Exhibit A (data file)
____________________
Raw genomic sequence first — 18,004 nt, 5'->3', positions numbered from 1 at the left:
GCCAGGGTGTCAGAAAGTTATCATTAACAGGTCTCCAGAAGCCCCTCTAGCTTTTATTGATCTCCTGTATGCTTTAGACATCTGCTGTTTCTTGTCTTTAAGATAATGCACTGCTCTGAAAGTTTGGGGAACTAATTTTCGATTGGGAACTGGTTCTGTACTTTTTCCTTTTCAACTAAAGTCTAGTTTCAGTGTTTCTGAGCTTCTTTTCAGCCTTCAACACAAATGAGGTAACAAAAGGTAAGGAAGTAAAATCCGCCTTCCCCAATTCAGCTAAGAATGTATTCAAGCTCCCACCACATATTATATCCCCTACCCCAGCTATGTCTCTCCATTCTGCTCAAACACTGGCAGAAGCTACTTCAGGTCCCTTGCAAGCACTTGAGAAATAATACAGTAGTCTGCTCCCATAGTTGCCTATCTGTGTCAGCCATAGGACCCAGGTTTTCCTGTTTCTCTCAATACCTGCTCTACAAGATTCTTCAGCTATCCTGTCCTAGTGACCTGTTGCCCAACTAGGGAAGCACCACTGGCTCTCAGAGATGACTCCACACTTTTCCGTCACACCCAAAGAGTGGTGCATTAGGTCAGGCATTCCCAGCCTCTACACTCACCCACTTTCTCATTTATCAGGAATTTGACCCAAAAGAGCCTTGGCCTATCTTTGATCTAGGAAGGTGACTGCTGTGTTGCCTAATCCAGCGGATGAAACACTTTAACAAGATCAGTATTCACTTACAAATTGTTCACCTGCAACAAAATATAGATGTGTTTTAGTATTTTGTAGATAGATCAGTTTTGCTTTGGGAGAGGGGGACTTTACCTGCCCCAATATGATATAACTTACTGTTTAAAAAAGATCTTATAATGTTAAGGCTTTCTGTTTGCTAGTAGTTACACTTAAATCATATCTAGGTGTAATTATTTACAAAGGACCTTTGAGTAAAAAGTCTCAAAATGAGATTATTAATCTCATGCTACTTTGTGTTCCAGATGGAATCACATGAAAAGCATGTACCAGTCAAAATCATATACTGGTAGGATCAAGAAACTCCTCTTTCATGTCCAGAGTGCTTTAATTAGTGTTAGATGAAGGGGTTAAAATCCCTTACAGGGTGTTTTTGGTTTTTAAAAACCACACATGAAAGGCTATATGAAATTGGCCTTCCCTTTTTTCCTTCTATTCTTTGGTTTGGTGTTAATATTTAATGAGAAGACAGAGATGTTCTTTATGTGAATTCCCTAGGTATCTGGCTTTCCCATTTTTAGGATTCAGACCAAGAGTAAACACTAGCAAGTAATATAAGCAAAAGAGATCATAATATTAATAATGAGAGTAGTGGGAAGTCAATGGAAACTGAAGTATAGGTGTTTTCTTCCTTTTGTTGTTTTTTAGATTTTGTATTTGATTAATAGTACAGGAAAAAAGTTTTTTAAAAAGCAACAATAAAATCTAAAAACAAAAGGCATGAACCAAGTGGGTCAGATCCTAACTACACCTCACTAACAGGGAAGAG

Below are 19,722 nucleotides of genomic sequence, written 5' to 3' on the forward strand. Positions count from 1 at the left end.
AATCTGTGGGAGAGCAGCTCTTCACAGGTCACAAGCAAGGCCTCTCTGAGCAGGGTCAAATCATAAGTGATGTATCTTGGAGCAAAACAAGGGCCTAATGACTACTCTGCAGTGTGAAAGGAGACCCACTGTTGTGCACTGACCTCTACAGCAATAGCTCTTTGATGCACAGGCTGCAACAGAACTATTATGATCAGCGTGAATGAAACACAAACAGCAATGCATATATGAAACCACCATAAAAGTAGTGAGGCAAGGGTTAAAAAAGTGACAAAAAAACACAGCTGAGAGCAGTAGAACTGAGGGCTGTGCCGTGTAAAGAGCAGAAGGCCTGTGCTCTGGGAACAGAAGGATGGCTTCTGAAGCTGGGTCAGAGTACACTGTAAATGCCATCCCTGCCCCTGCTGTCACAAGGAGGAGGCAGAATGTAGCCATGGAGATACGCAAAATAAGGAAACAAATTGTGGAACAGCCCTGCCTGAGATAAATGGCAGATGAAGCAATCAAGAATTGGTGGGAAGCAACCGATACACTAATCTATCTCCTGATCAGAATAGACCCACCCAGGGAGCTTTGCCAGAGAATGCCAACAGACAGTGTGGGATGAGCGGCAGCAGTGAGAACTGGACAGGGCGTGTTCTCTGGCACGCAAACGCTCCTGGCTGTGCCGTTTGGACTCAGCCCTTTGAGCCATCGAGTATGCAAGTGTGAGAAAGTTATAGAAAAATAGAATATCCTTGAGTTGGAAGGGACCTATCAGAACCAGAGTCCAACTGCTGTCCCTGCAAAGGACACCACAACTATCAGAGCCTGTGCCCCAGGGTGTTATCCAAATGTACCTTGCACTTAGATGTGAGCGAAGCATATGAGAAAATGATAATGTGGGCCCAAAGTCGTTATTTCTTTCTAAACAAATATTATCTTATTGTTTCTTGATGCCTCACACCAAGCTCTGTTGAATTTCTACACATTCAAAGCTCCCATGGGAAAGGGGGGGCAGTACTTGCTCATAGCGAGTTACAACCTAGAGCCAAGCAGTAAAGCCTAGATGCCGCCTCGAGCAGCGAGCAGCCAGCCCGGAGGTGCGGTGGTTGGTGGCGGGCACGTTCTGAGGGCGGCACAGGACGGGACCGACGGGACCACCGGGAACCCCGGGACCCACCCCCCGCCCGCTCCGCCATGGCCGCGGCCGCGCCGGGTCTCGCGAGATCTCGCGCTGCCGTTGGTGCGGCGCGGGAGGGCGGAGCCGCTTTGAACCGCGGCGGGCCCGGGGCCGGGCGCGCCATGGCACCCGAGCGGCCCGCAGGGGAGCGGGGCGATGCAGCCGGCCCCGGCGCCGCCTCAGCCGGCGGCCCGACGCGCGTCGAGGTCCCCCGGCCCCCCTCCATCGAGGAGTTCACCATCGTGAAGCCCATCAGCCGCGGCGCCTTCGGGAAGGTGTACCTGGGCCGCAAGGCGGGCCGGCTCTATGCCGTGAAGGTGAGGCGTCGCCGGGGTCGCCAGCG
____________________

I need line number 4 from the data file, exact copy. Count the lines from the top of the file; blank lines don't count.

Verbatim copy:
AATCTGTGGGAGAGCAGCTCTTCACAGGTCACAAGCAAGGCCTCTCTGAGCAGGGTCAAATCATAAGTGATGTATCTTGGAGCAAAACAAGGGCCTAATGACTACTCTGCAGTGTGAAAGGAGACCCACTGTTGTGCACTGACCTCTACAGCAATAGCTCTTTGATGCACAGGCTGCAACAGAACTATTATGATCAGCGTGAATGAAACACAAACAGCAATGCATATATGAAACCACCATAAAAGTAGTGAGGCAAGGGTTAAAAAAGTGACAAAAAAACACAGCTGAGAGCAGTAGAACTGAGGGCTGTGCCGTGTAAAGAGCAGAAGGCCTGTGCTCTGGGAACAGAAGGATGGCTTCTGAAGCTGGGTCAGAGTACACTGTAAATGCCATCCCTGCCCCTGCTGTCACAAGGAGGAGGCAGAATGTAGCCATGGAGATACGCAAAATAAGGAAACAAATTGTGGAACAGCCCTGCCTGAGATAAATGGCAGATGAAGCAATCAAGAATTGGTGGGAAGCAACCGATACACTAATCTATCTCCTGATCAGAATAGACCCACCCAGGGAGCTTTGCCAGAGAATGCCAACAGACAGTGTGGGATGAGCGGCAGCAGTGAGAACTGGACAGGGCGTGTTCTCTGGCACGCAAACGCTCCTGGCTGTGCCGTTTGGACTCAGCCCTTTGAGCCATCGAGTATGCAAGTGTGAGAAAGTTATAGAAAAATAGAATATCCTTGAGTTGGAAGGGACCTATCAGAACCAGAGTCCAACTGCTGTCCCTGCAAAGGACACCACAACTATCAGAGCCTGTGCCCCAGGGTGTTATCCAAATGTACCTTGCACTTAGATGTGAGCGAAGCATATGAGAAAATGATAATGTGGGCCCAAAGTCGTTATTTCTTTCTAAACAAATATTATCTTATTGTTTCTTGATGCCTCACACCAAGCTCTGTTGAATTTCTACACATTCAAAGCTCCCATGGGAAAGGGGGGGCAGTACTTGCTCATAGCGAGTTACAACCTAGAGCCAAGCAGTAAAGCCTAGATGCCGCCTCGAGCAGCGAGCAGCCAGCCCGGAGGTGCGGTGGTTGGTGGCGGGCACGTTCTGAGGGCGGCACAGGACGGGACCGACGGGACCACCGGGAACCCCGGGACCCACCCCCCGCCCGCTCCGCCATGGCCGCGGCCGCGCCGGGTCTCGCGAGATCTCGCGCTGCCGTTGGTGCGGCGCGGGAGGGCGGAGCCGCTTTGAACCGCGGCGGGCCCGGGGCCGGGCGCGCCATGGCACCCGAGCGGCCCGCAGGGGAGCGGGGCGATGCAGCCGGCCCCGGCGCCGCCTCAGCCGGCGGCCCGACGCGCGTCGAGGTCCCCCGGCCCCCCTCCATCGAGGAGTTCACCATCGTGAAGCCCATCAGCCGCGGCGCCTTCGGGAAGGTGTACCTGGGCCGCAAGGCGGGCCGGCTCTATGCCGTGAAGGTGAGGCGTCGCCGGGGTCGCCAGCG